According to Transmit Security’s State of Customer Authentication report, 55% of consumers have stopped using a website because of the login process and more than 87% have been locked out of an online account because of an error-ridden password process.
March 30, 2021
Transmit Security has released “The Impact of Passwords on Your Business,” a State of Customer Authentication report that includes customer experience insights based on its survey of 600 U.S. consumers. According to the report findings, organizations are losing potential customers and a substantial amount of revenue due to their dependency on traditional password systems and outdated customer authentication models.
As cybercriminals continue to revel in the surge of employees using weak or vulnerable methods to remotely access workplace systems, organizations are increasingly looking to boost overall security by eliminating passwords, and instead opting for passwordless authentication. Here, we talk to Shimrit Tzur-David, CTO of Secret Double Octopus, about recent developments in this technology.
In this article, we discuss how two-factor authentication has been evolved to address the shortcoming of single authentication systems. We also discuss how we can utilize a blockchain technology to transform 2FA by migrating the centralized network into a decentralized blockchain network. As more Internet-of-Things devices require authentication credentials and users increase their repository of usernames and passwords for accessing web services, the emergence of 2FA solutions based on blockchain technology is inevitable.
Every organization has hundreds of applications and databases, and its employees access them every day using their credentials (that is, their username and password). An attacker with such valid credentials can bypass existing security solutions, as they look like a legitimate user. As per the Verizon Data Breach report in 2016, more than 63% of successful breaches involved compromised credentials. Two-factor authentication (2FA) provides an added layer to the existing credential-based system protection as a solution to this drastically growing problem. As such, in this article, we will cover the following two topics: What is 2FA and Blockchain for 2FA.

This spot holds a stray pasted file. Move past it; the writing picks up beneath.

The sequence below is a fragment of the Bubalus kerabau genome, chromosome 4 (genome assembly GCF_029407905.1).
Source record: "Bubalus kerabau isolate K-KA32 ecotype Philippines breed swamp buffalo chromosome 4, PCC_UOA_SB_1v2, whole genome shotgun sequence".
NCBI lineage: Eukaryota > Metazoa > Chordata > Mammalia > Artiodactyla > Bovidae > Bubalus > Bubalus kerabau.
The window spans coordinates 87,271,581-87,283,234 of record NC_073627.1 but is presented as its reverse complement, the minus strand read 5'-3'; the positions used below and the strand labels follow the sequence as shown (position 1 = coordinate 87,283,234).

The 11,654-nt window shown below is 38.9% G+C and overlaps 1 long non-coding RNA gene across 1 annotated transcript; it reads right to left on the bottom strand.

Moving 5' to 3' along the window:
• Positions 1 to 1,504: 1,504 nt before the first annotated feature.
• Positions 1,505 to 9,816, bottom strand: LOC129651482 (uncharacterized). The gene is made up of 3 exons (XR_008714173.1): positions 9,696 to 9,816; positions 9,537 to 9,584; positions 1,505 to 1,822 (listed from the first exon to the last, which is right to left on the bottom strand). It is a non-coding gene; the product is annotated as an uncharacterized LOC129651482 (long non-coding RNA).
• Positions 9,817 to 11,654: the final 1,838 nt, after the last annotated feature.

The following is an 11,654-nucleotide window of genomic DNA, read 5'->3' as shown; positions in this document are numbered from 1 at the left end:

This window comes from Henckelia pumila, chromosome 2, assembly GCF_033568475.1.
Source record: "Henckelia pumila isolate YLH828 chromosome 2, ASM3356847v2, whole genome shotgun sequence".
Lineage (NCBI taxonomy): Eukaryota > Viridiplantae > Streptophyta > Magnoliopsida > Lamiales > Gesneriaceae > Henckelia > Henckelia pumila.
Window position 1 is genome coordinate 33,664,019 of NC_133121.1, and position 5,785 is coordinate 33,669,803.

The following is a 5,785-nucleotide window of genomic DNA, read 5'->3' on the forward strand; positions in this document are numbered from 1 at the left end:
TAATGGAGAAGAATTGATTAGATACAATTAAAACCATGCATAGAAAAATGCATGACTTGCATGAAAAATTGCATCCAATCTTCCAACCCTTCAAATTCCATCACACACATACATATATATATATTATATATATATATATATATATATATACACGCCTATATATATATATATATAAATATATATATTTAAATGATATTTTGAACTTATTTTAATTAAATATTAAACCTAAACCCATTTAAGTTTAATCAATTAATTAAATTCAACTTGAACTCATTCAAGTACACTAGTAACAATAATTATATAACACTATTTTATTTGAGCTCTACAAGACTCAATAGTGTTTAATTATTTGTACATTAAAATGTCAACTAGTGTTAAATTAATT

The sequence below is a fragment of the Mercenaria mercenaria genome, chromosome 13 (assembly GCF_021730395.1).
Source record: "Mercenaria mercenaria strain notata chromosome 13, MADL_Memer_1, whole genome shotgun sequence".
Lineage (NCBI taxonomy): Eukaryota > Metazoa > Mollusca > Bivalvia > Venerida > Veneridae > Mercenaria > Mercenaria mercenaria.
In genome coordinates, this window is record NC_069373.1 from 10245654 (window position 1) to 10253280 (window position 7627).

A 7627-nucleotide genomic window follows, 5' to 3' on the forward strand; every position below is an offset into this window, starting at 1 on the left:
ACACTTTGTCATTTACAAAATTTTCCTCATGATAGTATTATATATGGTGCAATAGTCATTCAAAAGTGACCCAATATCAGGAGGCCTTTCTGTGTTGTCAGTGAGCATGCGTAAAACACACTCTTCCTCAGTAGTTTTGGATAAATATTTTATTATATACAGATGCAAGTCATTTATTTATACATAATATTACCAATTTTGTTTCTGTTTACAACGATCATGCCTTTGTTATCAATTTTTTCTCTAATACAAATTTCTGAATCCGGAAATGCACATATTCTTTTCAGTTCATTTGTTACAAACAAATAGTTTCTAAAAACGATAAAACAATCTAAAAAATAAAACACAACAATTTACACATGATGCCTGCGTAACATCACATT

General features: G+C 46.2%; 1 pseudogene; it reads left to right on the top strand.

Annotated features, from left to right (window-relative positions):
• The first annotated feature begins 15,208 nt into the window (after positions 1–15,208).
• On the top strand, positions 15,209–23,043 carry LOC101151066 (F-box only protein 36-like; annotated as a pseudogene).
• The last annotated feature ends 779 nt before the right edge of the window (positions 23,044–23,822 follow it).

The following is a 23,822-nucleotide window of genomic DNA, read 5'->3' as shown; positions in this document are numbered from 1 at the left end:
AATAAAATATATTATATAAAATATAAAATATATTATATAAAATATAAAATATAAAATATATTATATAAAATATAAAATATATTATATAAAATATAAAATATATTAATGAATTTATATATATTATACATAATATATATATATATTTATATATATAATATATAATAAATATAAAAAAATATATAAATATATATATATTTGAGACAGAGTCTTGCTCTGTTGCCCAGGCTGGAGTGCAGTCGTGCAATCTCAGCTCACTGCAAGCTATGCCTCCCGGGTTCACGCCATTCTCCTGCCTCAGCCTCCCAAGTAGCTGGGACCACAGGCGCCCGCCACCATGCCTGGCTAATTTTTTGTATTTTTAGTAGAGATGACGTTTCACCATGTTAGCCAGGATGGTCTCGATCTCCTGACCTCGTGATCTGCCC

Enterprises worldwide are accelerating the adoption of passwordless authentication technologies in response to the increase in cybersecurity threats in 2020, according to a new report released by HYPR, The Passwordless Company and Cybersecurity Insiders.
As organizations continue to adapt to life in the age of COVID-19, smartphones are set to take on additional responsibilities – even as the security limitations of these devices become ever more evident. Below, I’ve highlighted five key trends that are set to shape mobile security in 2021.
The need for improved security for remote workers requires more resources; however, the ongoing economic conditions often require lowering costs. A Microsoft survey found most leaders increased budgets for security and compliance (58 and 65% noting an increase), while 81% of respondents also reported pressure to lower security costs overall. IT is therefore tasked with protecting their company’s networks from the remote work-related threats while operating with leaner budgets. Doing this effectively will require multiple strategies to make sure your network is secure with the shift to remote work. Here are three examples on how broader security can be achieved.
A couple of months ago, I described in this column how security professionals could unify a divided country. I chose a mask as a symbol of that cohesiveness. But that thin piece of fabric worn around the mouth and nose can also be a gag — a barrier that distances leaders and stifles communication.
LastPass by LogMeIn released findings of a new report commissioned to better understand the current state of passwords in organizations today, and how these trends are driving passwordless authentication models moving forward.
Check Point Research unraveled an ongoing surveillance operation by Iranian entities that has been targeting Iranian expats and dissidents for years. While some individual sightings of this attack were previously reported by other researchers and journalists, the investigation allowed Check Point to connect the different campaigns and attribute them to the same attackers.